History, favors the narrator. It appeals to whoever tells it. Unheard voices are most often villains. If Hitler were alive today, we would probably have a different perception about him. But since he didn’t oversee the writing of his history, we know him as we know him. This brings me again to 1984, where history is updated regularly to suit the current narrative. George Orwell must have been clairvoyant when he wrote that book because so many of what he wrote then are staring at us. Government spy on its citizens, co-operations control the media narrative, wars are still being fought with constantly changing enemies. One day the war on terror is against Al Qaeda the next it is ISIS and only God knows what it will be years from now. We swear allegiance to political parties who mud sling to get our conscience and when they get into government they change the tune. Leaving us to wonder if we all suffer from collective amnesia.  The list goes on and years from now what we read as history might be totally different from what history should be.

For Nigerians, history is even more alien. The Nigerian Civil War is still mentioned in hush tunes and most young Nigerians know little about it. Some people feel teaching about it foster hate and since Nigeria is already a country fueled by tribal allegiance it is better to just bury it. So we have Nigerians who do not know about Pre-colonial Nigeria, the Pre/Post-Independence struggle, the 1st Republic, The various Military coups and even history as recent as the return to democracy in 1999. Isn’t it safe to say then that we ain’t gat no history too?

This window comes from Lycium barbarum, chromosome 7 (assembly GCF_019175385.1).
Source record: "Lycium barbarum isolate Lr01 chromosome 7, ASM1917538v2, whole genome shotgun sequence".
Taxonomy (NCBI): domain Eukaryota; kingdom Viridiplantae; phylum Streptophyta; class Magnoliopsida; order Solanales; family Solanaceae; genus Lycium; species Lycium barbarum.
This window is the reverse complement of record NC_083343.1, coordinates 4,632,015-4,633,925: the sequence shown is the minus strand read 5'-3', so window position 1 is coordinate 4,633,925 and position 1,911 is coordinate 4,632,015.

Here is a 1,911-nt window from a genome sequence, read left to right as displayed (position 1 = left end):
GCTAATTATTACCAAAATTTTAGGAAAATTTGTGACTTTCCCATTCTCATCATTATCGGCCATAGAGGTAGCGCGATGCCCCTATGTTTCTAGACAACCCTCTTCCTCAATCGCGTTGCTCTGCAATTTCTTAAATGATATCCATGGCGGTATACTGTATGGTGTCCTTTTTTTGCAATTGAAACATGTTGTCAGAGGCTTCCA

Portraits of Dr Nnamdi Azikiwe and Alhaji Ahmadu Bello

Credit : BuzzNigeria.com

I believe there is only one thing worse than not knowing your history, it is knowing the wrong history because somewhere along the line the narrative was altered. I am always skeptical when I read stuff and would want to get it from different perspective so I can form my own opinion on things. It’s a common saying that one man’s freedom fighter is another man’s terrorist. Likewise if the devil was fortunate enough to have written the bible, God surely would be the villain and angels savages.

It’s not all doom and gloom though. We still owe it to ourselves and the future generations to learn about the past, document the present without prejudice and be careful of the narrative we promote. One do not make progress by heading backwards but surely one measures progress by looking backwards. And with history, we look back to see where we are coming from and to know if we are repeating the same mistake over and over again which ironically is true. A careful study of the collapse of past empires will reveal to us that many of such empires fell due to repeating the same mistakes. Man has been facing the same problems from the beginning of time and knowing better about these problems will guide us in making better decisions.

An African Proverb says “If you do not know where you are going to, you should know where you are coming from.” I believe, humanity ought to take a critical look backwards to take the right step forward for without history, we won’t be here and without us here, there will be no tomorrow which most of us always look forward to, forgetting that we are not even promised tomorrow.